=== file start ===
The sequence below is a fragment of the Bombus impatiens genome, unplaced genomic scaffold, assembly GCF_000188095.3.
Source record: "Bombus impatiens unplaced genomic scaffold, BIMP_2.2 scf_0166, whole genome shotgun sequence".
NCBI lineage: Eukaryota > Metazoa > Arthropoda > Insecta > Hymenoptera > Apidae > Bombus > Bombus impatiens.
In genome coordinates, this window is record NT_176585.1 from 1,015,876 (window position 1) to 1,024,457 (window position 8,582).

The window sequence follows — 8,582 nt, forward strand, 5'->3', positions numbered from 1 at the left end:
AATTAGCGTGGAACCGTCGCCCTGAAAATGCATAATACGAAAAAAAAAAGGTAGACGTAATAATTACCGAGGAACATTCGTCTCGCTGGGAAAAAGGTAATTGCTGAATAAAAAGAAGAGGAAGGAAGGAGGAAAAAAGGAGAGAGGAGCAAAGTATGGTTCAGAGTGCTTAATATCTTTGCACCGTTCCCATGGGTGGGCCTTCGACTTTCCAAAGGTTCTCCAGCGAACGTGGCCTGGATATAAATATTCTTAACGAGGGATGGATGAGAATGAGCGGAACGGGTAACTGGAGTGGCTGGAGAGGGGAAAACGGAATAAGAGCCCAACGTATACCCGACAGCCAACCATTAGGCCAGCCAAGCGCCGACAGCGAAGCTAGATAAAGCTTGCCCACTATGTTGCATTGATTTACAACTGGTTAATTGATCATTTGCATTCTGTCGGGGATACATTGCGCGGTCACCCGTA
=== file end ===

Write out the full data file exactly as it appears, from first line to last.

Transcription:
The sequence below is a fragment of the Bombus impatiens genome, unplaced genomic scaffold, assembly GCF_000188095.3.
Source record: "Bombus impatiens unplaced genomic scaffold, BIMP_2.2 scf_0166, whole genome shotgun sequence".
NCBI lineage: Eukaryota > Metazoa > Arthropoda > Insecta > Hymenoptera > Apidae > Bombus > Bombus impatiens.
In genome coordinates, this window is record NT_176585.1 from 1,015,876 (window position 1) to 1,024,457 (window position 8,582).

The window sequence follows — 8,582 nt, forward strand, 5'->3', positions numbered from 1 at the left end:
AATTAGCGTGGAACCGTCGCCCTGAAAATGCATAATACGAAAAAAAAAAGGTAGACGTAATAATTACCGAGGAACATTCGTCTCGCTGGGAAAAAGGTAATTGCTGAATAAAAAGAAGAGGAAGGAAGGAGGAAAAAAGGAGAGAGGAGCAAAGTATGGTTCAGAGTGCTTAATATCTTTGCACCGTTCCCATGGGTGGGCCTTCGACTTTCCAAAGGTTCTCCAGCGAACGTGGCCTGGATATAAATATTCTTAACGAGGGATGGATGAGAATGAGCGGAACGGGTAACTGGAGTGGCTGGAGAGGGGAAAACGGAATAAGAGCCCAACGTATACCCGACAGCCAACCATTAGGCCAGCCAAGCGCCGACAGCGAAGCTAGATAAAGCTTGCCCACTATGTTGCATTGATTTACAACTGGTTAATTGATCATTTGCATTCTGTCGGGGATACATTGCGCGGTCACCCGTA